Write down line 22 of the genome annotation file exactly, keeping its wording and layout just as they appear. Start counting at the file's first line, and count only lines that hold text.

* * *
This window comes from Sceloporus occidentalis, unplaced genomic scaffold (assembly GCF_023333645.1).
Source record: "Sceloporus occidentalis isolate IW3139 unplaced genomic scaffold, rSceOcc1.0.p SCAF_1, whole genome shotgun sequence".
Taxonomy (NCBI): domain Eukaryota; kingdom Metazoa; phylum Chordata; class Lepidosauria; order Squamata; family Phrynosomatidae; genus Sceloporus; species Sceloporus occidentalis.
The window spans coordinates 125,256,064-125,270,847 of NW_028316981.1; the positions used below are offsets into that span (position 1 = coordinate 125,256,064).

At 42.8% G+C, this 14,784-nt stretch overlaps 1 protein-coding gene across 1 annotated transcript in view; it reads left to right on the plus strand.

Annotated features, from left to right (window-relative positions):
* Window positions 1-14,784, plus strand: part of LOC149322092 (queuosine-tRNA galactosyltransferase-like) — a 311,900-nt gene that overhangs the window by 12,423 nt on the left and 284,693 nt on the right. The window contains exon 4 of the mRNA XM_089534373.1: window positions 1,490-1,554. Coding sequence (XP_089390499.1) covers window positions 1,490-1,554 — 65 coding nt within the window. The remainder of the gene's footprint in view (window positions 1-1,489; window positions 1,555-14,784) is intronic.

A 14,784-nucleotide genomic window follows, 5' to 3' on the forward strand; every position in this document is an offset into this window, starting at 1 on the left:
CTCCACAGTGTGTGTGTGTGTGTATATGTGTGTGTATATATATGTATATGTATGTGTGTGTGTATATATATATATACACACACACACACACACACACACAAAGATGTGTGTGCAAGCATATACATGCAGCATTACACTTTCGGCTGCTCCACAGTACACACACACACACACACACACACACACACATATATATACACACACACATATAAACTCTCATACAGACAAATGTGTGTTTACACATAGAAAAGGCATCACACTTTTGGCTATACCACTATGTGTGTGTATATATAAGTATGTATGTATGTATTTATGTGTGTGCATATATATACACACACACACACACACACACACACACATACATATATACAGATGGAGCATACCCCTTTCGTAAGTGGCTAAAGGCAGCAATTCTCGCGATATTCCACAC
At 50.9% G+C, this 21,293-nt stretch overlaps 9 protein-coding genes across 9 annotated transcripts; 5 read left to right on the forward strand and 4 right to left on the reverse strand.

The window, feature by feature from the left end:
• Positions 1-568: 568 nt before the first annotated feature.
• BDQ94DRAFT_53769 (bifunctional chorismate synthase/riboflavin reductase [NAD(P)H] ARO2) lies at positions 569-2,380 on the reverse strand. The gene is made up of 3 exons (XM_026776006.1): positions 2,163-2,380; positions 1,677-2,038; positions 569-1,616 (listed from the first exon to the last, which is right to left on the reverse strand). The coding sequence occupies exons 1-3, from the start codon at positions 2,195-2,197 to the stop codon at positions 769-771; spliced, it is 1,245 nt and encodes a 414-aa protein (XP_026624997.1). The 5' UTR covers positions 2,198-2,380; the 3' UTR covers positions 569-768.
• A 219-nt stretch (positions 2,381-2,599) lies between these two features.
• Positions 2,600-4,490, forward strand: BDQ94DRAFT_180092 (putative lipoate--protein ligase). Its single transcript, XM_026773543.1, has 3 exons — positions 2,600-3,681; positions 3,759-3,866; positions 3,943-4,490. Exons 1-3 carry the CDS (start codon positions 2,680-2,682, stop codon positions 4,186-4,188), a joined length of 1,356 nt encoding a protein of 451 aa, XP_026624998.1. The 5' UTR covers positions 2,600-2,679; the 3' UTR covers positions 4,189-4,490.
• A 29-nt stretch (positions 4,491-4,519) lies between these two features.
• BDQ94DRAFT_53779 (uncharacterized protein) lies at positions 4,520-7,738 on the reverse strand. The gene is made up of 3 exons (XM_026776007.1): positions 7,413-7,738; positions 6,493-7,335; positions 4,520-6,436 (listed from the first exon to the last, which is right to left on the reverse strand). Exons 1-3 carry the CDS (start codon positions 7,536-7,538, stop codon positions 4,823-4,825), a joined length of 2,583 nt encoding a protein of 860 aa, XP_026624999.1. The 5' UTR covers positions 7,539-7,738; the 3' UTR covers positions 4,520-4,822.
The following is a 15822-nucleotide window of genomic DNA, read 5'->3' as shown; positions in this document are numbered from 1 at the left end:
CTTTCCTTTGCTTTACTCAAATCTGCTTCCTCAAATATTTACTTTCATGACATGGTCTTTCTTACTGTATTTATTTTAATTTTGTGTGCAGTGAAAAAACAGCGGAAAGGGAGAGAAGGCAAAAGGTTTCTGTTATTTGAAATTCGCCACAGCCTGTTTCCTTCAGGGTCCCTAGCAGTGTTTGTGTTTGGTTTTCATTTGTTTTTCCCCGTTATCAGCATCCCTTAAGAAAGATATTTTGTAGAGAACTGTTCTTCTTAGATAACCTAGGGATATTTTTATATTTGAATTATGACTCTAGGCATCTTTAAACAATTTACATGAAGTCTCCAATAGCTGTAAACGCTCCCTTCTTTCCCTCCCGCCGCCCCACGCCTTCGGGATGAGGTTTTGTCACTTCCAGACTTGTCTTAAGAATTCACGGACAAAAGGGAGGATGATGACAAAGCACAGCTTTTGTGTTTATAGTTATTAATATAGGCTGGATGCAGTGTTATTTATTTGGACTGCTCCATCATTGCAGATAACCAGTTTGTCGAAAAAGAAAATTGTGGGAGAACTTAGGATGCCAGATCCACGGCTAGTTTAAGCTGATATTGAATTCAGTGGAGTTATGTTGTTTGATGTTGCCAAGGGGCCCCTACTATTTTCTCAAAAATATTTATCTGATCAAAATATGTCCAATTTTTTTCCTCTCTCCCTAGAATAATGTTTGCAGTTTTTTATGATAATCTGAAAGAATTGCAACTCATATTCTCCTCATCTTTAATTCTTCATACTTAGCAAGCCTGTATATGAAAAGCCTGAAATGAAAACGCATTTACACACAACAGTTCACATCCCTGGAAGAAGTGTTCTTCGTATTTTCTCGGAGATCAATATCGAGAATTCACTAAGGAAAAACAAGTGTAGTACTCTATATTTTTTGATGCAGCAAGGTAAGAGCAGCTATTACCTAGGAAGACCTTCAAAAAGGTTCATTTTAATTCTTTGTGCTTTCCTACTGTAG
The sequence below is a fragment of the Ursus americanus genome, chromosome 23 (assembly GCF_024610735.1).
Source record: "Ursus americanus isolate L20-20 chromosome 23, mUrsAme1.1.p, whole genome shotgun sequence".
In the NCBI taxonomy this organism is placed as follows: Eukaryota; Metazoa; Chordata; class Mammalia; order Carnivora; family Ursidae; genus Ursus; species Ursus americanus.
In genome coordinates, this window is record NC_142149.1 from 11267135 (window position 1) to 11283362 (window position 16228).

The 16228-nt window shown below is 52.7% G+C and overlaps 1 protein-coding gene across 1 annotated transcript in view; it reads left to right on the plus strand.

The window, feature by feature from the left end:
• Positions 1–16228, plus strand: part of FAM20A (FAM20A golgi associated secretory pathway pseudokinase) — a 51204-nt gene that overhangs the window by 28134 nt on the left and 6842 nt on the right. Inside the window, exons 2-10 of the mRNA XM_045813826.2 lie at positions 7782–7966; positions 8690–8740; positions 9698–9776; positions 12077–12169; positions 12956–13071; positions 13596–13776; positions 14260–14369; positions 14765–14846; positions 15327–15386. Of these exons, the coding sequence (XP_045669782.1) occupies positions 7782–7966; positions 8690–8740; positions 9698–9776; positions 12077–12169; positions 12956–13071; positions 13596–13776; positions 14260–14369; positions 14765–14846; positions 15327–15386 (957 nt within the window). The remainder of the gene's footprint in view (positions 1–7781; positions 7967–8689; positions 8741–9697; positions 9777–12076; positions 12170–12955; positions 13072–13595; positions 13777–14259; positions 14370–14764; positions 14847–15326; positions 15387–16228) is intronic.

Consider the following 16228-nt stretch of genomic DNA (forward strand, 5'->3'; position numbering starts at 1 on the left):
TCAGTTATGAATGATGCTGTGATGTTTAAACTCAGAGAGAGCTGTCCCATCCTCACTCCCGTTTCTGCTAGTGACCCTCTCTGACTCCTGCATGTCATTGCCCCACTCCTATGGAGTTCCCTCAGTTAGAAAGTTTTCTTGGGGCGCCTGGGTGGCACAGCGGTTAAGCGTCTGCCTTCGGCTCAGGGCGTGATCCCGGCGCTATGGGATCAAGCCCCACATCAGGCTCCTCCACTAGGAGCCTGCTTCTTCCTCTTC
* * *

In the NCBI taxonomy this organism is placed as follows: Eukaryota; Metazoa; Chordata; class Mammalia; order Carnivora; family Ursidae; genus Ursus; species Ursus americanus.